Hiroshige’s and Sakanaya’s purpose in this series was to represent the famous locales (meisho) around the city of Edo. These locales were landscapes replete with cultural associations. As Trede explains, landscape was one of the later subjects to emerge in ukiyo-e, or the “pictures of the floating world,” an artistic genre that from its start included both painting and printed matter (sheet prints and books). In its early period of development, from the second half of the seventeenth century, ukiyo-e mainly had the leisures and pleasures of urban life—the kabuki theater and its actors, sumo and its athletes, the pleasure districts and its indentured courtesans—as its major themes. Although landscape was typically treated as a backdrop to these scenes of city life, by the late 1770s prints by Utagawa Toyoharu showing temple precincts and familiar sites around the city (as well as imagined views of Holland and China) established the “famous place” as another theme for ukiyo-e prints. By the nineteenth century, the theme had become more popular in sheet prints, catching up with trends in travel as leisure and in promotions of city identity, and with the longstanding production of gazetteers, illustrated books, and maps.

In making the “famous place” a theme, ukiyo-e producers were also appropriating the long tradition (dating from the tenth century onwards) of the meisho in literature, where poets relied upon convention and observation to make associations to seasons, places, and related allusions. The relocation of that literary practice to Edo was well established by Hiroshige’s time, but as Trede points out, Hiroshige was not replicating a canon or subscribing to convention; in fact, nearly forty percent of the places depicted had not previously been replicated as meisho (8). Rather, this is a series of images about Edo, the city built by the shogunate as its political center and held by its inhabitants to be modern, prosperous, and sophisticated, worthy of having its own famous sites to compete with those of the past. Trede accurately describes the ways in which the shogunate, ever anxious over the power of images, restricted ukiyo-e’s ability to represent certain aspects of the city, as well as acknowledges how much Hiroshige’s images served to promote Edo as a destination replete with its own places to see and in which to be seen.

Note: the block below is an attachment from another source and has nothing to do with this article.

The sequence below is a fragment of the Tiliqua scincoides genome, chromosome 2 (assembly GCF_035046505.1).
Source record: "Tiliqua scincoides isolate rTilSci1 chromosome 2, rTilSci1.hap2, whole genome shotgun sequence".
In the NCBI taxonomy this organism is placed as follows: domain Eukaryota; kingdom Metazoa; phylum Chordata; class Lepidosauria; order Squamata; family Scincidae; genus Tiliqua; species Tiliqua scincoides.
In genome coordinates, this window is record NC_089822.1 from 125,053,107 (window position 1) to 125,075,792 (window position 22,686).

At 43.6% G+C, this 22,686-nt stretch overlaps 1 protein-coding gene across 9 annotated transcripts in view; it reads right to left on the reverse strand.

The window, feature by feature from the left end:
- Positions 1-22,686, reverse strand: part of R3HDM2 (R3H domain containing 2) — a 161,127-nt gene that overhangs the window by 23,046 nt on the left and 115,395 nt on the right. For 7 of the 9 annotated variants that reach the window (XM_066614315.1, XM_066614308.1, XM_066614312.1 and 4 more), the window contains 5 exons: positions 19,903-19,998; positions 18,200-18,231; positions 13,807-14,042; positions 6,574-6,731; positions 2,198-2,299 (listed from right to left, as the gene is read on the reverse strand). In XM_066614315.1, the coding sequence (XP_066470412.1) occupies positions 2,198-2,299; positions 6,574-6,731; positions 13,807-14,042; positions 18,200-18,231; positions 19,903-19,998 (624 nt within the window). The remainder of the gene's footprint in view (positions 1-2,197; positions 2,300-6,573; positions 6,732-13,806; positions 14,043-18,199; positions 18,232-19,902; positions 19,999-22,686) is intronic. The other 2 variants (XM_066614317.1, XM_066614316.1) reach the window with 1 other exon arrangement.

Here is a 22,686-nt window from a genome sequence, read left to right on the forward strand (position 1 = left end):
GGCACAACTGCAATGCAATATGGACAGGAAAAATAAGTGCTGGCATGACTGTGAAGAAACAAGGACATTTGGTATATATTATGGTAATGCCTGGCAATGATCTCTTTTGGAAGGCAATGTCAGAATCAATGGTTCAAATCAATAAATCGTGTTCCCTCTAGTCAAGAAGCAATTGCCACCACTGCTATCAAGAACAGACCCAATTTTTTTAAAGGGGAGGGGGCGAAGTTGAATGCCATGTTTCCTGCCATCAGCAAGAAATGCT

Trede briefly discusses two precedents for these prints, Hasegawa Settan’s Illustrated Guide to the Famous Views of Edo (Edo meisho zue (1834)) and Hiroshige’s own Illustrated Souvenirs of Edo (Ehon Edo miyage) (1850–53). This reader wishes Trede had been allotted more space to delve further into the connections between Hiroshige’s prequel (a seven-volume tour of one hundred sixty sites around the city, in which nearly half of the same designs shown in the print set appear); while Trede and Bichler make note of connections to this book in the later section illustrating individual prints, it is a lost opportunity that comparative illustrations from the earlier work were not included throughout (perhaps due to reasons of cost, layout, and marketability). But neither was this book’s important precedent, Smith and Poster’s Hiroshige: One Hundred Famous Views of Edo, able to take on such a study; as in the Taschen volume, Smith and Poster’s study replicated a complete set—that held in the Brooklyn Museum of Art—in full page and in full color with a scholarly introduction, entries summarizing scenes, and allusions to precedents. (Indeed, the Taschen volume seems in overall format to be modeled on Smith and Poster’s.) But unfortunately neither took the bold step of making a more complete study of Hiroshige’s process from illustrated book to print set, or considered the market forces that made such a move viable. There is clearly more work to be done on this important set.